LEED schools in New Orleans

March 19, 2012
Four Recovery District schools have received certification

The U.S. Green Building Council has bestowed LEED certification on four schools that have been rebuilt in New Orleans as part of Louisiana's Recovery School District.

The district, created after Hurricane Katrina and subsequent flooding destroyed much of the city of New Orleans, is working to build more healthful school facilities as it works to replace classrooms lost in the 2005 storm.

"This further confirms our pledge to building energy efficient buildings that are more cost effective to operate and that ultimately provide students with healthier learning environments,” says said Recovery District Superintendent Patrick Dobard.

The schools:

  • Andrew H. Wilson Charter School, LEED Gold. The $29.2 million campus opened in August 2009. The architects and engineers were HMS Architects and Innovative Designs.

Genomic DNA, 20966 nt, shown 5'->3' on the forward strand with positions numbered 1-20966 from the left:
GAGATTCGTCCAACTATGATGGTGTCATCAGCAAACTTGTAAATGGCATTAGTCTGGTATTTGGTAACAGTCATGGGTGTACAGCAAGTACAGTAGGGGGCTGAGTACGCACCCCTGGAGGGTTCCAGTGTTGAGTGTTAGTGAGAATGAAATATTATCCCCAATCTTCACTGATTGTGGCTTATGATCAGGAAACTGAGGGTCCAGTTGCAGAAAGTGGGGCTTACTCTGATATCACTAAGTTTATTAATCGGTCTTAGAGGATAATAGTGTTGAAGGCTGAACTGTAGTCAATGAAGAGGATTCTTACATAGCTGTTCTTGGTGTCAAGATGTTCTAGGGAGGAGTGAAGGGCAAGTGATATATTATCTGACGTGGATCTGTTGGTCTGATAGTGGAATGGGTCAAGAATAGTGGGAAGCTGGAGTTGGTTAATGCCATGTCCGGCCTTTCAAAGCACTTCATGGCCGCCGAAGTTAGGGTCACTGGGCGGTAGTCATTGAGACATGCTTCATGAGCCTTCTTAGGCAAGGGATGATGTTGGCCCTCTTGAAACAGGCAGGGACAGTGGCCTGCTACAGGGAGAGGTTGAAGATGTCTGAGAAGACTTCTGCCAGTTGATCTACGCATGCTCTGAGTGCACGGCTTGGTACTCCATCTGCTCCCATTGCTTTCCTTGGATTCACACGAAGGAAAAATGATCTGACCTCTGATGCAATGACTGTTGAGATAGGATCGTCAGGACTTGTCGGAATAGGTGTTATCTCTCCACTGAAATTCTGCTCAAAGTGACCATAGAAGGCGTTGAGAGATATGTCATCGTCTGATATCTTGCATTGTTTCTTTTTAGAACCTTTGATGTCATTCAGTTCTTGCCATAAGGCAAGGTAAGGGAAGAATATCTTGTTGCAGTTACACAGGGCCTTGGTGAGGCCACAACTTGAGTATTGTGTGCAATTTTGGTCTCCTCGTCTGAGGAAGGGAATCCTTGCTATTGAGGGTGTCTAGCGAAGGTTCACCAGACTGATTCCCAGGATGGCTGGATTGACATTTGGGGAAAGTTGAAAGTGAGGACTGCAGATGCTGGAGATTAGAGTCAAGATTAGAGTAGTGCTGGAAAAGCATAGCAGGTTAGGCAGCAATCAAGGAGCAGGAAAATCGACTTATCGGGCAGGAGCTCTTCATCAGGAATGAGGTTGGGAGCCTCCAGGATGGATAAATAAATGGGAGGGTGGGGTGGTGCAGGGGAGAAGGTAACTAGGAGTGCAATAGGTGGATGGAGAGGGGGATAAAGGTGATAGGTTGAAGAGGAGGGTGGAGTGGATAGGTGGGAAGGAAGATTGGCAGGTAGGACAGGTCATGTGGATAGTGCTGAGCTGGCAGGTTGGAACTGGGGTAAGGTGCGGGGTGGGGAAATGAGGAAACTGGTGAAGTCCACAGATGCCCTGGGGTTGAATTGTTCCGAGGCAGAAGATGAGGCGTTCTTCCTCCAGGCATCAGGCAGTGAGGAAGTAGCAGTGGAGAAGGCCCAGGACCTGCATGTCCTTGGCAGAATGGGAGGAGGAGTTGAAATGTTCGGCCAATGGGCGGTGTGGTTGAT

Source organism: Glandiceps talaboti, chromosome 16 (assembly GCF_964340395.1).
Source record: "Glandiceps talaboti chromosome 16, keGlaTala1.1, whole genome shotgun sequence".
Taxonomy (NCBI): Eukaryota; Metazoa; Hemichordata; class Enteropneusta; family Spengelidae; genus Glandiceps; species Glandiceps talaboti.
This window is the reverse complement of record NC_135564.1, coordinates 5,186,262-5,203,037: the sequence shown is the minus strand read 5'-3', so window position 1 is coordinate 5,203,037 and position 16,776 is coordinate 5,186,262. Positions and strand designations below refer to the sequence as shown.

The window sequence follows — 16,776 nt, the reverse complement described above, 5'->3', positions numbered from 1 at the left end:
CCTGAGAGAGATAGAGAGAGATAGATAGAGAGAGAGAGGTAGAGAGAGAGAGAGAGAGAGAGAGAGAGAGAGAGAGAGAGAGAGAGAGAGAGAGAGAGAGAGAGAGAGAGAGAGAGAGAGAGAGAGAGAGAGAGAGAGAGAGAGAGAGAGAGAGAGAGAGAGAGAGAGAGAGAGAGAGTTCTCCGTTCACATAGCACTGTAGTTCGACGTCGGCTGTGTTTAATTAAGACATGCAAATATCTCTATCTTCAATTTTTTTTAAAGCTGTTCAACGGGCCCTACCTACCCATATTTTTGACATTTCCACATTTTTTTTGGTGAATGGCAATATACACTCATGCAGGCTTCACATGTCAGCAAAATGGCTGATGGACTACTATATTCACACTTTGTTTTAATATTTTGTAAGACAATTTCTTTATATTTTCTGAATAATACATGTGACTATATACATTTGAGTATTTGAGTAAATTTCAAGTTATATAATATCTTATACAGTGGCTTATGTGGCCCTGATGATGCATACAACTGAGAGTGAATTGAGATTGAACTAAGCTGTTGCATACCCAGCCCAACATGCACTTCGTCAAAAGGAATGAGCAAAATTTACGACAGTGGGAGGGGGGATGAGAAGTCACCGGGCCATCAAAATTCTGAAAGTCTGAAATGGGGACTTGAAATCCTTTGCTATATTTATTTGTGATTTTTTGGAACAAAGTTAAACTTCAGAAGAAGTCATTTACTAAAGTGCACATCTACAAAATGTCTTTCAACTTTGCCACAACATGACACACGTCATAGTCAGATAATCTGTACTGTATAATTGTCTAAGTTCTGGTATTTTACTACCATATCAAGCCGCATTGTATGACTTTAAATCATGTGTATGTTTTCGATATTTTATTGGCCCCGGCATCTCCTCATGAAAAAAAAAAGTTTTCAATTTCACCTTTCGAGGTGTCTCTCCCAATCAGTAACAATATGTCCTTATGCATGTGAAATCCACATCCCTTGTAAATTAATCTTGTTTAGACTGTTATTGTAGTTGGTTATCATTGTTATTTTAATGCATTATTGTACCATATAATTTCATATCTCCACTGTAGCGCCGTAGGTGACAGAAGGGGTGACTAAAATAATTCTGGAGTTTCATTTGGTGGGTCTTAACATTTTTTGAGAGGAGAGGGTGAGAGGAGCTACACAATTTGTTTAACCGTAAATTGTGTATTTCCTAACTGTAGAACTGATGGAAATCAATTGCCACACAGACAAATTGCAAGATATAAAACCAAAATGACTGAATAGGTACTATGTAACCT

• Langston Hughes Academy Charter School, LEED Silver. The $30.1 million school opened in January 2010. The architects and engineers were Lachin Oubre Architects and PBK.
  • Lake Area New Tech Early College, LEED Silver. The $39.3 million campus opened in January 2010. The architects and engineers were Verges Rome Architects and Fanning Howey.
  • L.B. Landry High School, LEED Silver. The $59.2 million campus opened in July 2010. The architects and engineers were Eskew + Dumez + Ripple and SHW.

Officials from the Green Building Council traveled to New Orleans earlier this month to present LEED plaques to Recovery District.

"After the devastation wrought by Hurricane Katrina, the Recovery School District made a bold declaration,” says Rachel Gutter, director of the Green Building Council's Center for Green Schools. “Rather than simply rebuilding its schools, the district would re-imagine their approach to educational environments. With four LEED certified schools and dozens more in process, (the recovery district) is an inspiration for disaster-affected communities looking for solutions in the face of adversity.”

The Center for Green Schools notes that nine newly constructed schools are scheduled to open in New Orleans in the coming months, and all of them have been designed to receive LEED Silver certification.

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